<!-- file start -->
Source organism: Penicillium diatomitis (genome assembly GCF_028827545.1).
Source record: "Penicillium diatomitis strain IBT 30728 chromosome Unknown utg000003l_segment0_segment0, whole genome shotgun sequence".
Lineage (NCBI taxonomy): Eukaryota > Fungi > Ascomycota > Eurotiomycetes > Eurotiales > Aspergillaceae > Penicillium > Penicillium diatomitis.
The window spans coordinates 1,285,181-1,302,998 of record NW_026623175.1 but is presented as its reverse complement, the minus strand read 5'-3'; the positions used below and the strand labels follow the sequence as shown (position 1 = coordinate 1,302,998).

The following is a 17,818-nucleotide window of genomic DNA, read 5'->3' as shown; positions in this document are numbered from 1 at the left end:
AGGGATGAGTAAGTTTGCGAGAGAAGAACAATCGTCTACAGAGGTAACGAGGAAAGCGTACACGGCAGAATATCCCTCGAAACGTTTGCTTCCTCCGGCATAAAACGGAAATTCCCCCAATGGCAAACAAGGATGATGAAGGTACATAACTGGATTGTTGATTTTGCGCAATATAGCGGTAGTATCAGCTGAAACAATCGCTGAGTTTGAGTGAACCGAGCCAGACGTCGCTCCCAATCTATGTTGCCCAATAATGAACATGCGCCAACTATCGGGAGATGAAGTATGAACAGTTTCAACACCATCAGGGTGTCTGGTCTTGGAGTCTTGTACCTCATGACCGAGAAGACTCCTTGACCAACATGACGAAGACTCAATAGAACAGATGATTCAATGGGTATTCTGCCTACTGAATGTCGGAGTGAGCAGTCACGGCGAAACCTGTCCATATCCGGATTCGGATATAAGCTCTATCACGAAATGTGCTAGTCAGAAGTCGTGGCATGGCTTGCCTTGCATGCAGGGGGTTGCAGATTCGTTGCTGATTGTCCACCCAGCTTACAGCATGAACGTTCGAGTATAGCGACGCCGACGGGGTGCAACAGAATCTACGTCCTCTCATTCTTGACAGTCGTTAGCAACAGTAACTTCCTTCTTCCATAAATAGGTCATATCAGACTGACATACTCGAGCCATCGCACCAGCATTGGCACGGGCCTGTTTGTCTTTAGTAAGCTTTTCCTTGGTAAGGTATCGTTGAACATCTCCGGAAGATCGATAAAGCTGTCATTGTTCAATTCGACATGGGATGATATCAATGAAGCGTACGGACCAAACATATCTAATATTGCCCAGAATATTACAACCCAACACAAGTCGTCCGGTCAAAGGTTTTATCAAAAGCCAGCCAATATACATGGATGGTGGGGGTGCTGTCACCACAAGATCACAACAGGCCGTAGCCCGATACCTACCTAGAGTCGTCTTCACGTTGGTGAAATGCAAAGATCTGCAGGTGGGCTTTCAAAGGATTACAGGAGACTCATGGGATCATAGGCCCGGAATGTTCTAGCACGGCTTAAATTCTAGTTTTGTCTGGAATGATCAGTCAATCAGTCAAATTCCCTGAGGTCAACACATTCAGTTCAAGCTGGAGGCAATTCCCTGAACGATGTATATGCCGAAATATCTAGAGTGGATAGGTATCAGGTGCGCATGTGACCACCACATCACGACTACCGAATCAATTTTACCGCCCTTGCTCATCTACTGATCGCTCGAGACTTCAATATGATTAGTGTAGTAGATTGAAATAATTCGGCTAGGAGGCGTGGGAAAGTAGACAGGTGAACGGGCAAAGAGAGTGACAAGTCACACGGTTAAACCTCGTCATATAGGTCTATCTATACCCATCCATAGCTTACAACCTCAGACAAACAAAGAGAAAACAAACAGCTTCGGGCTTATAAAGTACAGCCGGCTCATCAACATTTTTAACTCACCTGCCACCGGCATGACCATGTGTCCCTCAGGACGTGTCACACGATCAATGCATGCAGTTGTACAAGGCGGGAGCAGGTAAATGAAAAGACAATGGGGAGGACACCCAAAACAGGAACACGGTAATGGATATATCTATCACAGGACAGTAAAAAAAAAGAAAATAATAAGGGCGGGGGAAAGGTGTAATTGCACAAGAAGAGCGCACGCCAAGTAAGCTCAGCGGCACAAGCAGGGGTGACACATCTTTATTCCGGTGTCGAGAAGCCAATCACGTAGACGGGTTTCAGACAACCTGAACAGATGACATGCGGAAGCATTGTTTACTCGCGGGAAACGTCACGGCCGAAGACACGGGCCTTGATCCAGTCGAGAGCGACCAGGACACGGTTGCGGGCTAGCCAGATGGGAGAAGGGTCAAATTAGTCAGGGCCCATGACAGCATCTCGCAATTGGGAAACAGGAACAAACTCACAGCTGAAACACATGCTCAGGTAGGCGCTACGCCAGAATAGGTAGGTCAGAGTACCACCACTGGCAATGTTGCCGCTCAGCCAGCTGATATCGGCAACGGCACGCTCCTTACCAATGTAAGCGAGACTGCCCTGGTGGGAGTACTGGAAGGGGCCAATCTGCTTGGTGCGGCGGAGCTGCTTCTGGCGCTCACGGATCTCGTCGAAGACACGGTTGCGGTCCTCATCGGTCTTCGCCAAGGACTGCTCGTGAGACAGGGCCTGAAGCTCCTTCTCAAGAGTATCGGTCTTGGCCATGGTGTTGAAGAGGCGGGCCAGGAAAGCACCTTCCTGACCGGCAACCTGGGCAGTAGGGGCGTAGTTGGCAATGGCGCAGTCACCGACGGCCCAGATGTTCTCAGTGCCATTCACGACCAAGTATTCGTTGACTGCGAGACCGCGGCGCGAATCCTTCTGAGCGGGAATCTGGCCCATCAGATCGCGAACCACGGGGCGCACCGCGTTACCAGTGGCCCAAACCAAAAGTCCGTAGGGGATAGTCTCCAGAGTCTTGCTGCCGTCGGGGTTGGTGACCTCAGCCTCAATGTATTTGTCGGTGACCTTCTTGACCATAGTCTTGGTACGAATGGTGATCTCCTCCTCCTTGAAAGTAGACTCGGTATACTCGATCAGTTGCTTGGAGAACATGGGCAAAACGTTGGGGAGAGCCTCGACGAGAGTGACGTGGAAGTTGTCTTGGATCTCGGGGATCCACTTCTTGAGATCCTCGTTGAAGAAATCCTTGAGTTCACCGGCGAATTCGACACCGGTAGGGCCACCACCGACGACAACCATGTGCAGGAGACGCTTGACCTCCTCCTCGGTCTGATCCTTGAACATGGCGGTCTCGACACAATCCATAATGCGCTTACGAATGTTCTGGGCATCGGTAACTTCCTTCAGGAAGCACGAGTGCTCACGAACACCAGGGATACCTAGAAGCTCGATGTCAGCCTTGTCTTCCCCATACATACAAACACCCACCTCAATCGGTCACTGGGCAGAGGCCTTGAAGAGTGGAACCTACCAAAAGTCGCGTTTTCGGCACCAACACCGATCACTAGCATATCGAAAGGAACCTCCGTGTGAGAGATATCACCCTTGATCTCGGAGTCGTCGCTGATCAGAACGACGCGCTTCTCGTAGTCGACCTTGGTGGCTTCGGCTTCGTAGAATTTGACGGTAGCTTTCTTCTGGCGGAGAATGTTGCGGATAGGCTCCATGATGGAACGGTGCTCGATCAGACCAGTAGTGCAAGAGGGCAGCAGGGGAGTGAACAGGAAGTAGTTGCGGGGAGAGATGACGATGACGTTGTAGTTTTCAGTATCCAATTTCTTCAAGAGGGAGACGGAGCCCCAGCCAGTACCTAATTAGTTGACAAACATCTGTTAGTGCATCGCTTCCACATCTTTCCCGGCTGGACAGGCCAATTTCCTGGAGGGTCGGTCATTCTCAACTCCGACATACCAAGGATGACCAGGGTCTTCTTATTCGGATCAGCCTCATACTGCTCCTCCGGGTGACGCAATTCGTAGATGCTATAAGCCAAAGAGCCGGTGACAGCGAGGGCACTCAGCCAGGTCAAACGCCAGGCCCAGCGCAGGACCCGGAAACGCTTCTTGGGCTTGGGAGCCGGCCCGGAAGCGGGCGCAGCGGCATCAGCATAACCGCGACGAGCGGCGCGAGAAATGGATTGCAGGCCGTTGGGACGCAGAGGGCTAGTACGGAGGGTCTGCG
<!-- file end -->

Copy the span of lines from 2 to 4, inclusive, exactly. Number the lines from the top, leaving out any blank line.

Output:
Source record: "Penicillium diatomitis strain IBT 30728 chromosome Unknown utg000003l_segment0_segment0, whole genome shotgun sequence".
Lineage (NCBI taxonomy): Eukaryota > Fungi > Ascomycota > Eurotiomycetes > Eurotiales > Aspergillaceae > Penicillium > Penicillium diatomitis.
The window spans coordinates 1,285,181-1,302,998 of record NW_026623175.1 but is presented as its reverse complement, the minus strand read 5'-3'; the positions used below and the strand labels follow the sequence as shown (position 1 = coordinate 1,302,998).